Obviously given my obsession with 70s/80s new wave, it was his work with the Plastics and his production work with P-Model that remains closest to me, but in a way that’s merely a footnote to a career that saw him working with some of the biggest names in pop and leaving his mark on nearly every big movement in Japanese music between 1980 and 2000. Less of an obvious superstar producer than the likes of Tetsuya Komuro TM Network, Globe, Tomomi Kahala, TRF, early Namie Amuro) and Takeshi Kobayashi (My Little Lover, Mr. Children), as producer of Glay and Judy And Mary, he was right up there with them as one of the top producers of the J-Pop era.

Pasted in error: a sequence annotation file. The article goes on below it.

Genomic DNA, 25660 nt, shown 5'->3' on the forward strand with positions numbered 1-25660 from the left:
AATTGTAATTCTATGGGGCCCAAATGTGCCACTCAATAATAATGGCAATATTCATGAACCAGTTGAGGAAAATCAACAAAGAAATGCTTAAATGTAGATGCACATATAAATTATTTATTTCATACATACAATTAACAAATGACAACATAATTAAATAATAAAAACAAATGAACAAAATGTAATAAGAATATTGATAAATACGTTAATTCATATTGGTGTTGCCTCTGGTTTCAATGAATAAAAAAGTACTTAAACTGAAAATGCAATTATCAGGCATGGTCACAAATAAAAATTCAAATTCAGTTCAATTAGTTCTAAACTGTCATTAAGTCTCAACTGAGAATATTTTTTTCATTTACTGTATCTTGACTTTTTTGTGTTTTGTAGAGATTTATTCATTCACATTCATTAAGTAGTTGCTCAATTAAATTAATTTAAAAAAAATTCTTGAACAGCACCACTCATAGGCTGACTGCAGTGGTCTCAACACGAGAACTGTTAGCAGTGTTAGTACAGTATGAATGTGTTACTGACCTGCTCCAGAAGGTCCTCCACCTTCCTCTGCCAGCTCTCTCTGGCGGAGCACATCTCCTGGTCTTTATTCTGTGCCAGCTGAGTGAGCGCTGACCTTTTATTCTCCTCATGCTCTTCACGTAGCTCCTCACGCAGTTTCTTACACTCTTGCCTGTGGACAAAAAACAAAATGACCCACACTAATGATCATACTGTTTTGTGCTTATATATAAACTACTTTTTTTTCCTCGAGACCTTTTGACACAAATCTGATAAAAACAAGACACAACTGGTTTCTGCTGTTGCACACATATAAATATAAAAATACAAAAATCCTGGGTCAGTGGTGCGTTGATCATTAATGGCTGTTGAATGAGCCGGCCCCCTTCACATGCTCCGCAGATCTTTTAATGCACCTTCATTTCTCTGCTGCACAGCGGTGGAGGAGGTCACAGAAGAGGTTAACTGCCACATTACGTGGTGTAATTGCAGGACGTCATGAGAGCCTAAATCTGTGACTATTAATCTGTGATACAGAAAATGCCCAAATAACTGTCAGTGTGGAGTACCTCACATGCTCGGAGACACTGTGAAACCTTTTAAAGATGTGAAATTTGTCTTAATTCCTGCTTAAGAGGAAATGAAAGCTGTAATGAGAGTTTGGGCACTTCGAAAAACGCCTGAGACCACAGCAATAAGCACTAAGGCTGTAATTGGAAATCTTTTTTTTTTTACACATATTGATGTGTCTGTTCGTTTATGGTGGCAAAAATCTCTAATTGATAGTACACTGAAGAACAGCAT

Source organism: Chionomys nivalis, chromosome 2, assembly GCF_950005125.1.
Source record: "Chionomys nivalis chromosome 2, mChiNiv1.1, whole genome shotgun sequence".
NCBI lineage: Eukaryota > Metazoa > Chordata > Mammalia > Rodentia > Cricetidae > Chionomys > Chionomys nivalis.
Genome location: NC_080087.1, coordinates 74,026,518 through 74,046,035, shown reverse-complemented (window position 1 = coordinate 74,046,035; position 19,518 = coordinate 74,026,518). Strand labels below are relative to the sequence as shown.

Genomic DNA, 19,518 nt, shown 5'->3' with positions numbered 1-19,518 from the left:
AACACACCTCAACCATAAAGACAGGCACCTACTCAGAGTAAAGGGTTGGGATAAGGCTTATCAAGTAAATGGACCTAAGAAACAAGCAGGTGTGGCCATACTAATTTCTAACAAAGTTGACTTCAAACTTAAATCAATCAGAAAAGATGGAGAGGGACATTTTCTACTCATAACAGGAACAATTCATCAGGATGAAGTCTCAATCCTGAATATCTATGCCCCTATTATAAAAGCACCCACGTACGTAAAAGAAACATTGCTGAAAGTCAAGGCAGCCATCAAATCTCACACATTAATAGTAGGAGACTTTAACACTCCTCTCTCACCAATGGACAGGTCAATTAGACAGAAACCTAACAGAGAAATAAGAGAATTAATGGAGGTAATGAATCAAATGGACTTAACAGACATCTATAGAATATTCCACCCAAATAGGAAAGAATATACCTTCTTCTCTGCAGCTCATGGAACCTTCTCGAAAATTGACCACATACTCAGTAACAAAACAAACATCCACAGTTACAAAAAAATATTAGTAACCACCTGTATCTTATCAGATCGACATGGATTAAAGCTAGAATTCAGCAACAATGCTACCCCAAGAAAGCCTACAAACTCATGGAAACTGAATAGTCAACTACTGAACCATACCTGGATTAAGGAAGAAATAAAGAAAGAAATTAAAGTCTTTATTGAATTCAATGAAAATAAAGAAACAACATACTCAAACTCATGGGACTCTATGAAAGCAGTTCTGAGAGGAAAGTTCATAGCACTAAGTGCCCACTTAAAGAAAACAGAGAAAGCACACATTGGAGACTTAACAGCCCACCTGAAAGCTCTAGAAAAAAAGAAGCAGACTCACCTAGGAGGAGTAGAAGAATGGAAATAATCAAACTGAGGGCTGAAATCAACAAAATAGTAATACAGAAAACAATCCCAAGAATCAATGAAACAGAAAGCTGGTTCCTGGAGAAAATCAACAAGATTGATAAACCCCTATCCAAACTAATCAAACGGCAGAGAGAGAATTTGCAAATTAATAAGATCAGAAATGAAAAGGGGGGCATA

I don’t think it’s unfair to say that his star clearly waned after the 90s came to a close, and he pretty much said as much himself when in 2012 he retired from music. The blog post I mention in the original column is well worth reading, even if you just run it through Google Translate, because it echoes what many people in the music industry are saying and he expresses it very well. Put simply, record companies just aren’t willing to pay what it costs for producers to do their job. Sakuma makes clear that he understands that people might just say that the 90s was a bubble and that that level of spending was unsustainable, but in any case, to achieve the level of quality he felt necessary, it took money and that money wasn’t being spent on producers anymore (marketing departments appear to have been less seriously affected).Judy And Mary: Motto